Charles Bradley & His Extraordinaires, Tenement | Thalia Hall | Blues, Gospel, and R&B | Chicago Reader

Charles Bradley & His Extraordinaires, Tenement Recommended 17+ Early Warnings (Music) Sold Out (Music) Soundboard Image

When: Thu., April 28, 8 p.m. 2016

Veteran soul singer Charles Bradley has grown on each recording he’s cut since Daptone Records capo Gabriel Roth stumbled onto his James Brown tribute act Black Velvet in 2000, and he’s moved beyond his trademark “screaming eagle” wail to convey an impressive range of expressions. His albums, including the new Changes (Dunham/Daptone), tap into familiar old-school soul molds—especially the gritty Stax Records sound—but Bradley has never transcended the deployment of decades-old templates as he does on this latest effort. Punctuated by a buzzing little synthesizer figure, the smoldering midtempo burner “Ain’t Gonna Give It Up” finds him laying his heart bare, his throaty, low-down rasp betraying his vulnerability toward his lover even as he insists he’s not surrendering anything to her. On the album’s centerpiece, a cover of the Black Sabbath ballad “Changes,” Bradley supplies shades of anguish missing from the original. The mournful horn section, which adds layers of depth across the entire album, lends the track a kind of elegiac sadness, and the slow lope of the groove brings to mind the poignant Sam Cooke number “A Change Is Gonna Come.” Written by Bradley’s superb band, the solid new tunes subtly tweak conventions or make sly citations (the horn line in “Nobody But You” quotes a melody line from the Seals & Croft hit “Summer Breeze”).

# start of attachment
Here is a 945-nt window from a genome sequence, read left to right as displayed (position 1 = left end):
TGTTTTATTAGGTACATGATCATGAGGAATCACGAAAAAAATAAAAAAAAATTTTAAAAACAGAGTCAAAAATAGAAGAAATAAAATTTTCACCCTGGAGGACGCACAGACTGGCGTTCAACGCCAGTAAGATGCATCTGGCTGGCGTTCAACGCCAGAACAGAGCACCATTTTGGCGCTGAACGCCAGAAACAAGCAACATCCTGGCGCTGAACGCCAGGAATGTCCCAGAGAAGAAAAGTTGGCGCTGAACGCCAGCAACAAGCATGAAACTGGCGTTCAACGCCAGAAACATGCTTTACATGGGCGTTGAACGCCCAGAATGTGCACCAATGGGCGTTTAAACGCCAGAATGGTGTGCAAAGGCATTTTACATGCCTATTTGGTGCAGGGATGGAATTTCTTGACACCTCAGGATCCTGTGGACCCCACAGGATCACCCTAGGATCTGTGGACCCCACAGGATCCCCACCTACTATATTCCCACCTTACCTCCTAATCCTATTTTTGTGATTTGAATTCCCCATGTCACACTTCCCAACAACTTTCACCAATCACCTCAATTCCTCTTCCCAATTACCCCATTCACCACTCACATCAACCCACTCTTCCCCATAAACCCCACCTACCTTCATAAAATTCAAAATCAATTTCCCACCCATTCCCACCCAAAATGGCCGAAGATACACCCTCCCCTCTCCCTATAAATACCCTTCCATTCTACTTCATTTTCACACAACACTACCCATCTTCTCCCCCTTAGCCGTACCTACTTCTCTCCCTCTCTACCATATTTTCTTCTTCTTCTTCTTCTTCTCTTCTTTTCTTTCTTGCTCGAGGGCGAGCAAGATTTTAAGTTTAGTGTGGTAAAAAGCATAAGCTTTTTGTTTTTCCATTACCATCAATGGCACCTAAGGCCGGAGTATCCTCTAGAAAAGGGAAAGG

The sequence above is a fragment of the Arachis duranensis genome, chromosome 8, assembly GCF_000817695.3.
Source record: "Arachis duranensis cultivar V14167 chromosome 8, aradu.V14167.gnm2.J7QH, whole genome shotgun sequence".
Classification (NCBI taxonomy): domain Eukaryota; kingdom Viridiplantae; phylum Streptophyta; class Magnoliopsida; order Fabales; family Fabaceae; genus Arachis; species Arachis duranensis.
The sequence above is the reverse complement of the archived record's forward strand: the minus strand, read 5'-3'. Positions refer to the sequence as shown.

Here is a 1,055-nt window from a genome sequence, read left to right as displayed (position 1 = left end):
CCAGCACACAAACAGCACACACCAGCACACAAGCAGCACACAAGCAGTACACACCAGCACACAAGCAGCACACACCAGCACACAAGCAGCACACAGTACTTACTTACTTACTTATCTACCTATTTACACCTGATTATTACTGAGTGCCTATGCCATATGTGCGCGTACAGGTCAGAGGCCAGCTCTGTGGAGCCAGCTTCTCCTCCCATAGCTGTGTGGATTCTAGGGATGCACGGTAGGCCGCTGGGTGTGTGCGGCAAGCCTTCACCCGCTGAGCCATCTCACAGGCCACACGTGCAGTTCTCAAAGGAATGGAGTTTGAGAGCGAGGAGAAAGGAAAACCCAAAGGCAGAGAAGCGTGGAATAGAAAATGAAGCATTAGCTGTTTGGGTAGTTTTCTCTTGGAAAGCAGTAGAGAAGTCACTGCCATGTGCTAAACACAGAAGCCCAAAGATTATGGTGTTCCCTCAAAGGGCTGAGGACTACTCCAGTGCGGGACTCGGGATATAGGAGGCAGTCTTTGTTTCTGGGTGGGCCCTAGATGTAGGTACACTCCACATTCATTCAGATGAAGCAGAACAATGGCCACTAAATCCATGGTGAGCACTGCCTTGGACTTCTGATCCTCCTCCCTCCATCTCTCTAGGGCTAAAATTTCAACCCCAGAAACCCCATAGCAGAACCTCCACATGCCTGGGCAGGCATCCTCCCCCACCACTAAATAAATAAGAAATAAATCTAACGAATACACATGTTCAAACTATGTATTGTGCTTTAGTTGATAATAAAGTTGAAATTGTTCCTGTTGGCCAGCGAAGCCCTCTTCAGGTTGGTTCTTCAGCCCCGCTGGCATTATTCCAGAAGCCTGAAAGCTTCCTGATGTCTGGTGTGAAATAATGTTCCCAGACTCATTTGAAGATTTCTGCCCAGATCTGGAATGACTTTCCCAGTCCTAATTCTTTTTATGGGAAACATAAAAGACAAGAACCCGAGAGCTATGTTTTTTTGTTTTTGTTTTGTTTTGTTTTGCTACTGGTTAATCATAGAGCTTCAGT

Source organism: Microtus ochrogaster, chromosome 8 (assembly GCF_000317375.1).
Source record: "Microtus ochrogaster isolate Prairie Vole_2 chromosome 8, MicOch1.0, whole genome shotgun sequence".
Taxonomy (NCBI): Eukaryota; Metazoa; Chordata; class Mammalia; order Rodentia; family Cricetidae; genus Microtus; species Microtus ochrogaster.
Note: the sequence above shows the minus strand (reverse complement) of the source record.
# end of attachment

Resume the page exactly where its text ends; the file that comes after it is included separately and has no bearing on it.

Peter Margasak

Price: sold out

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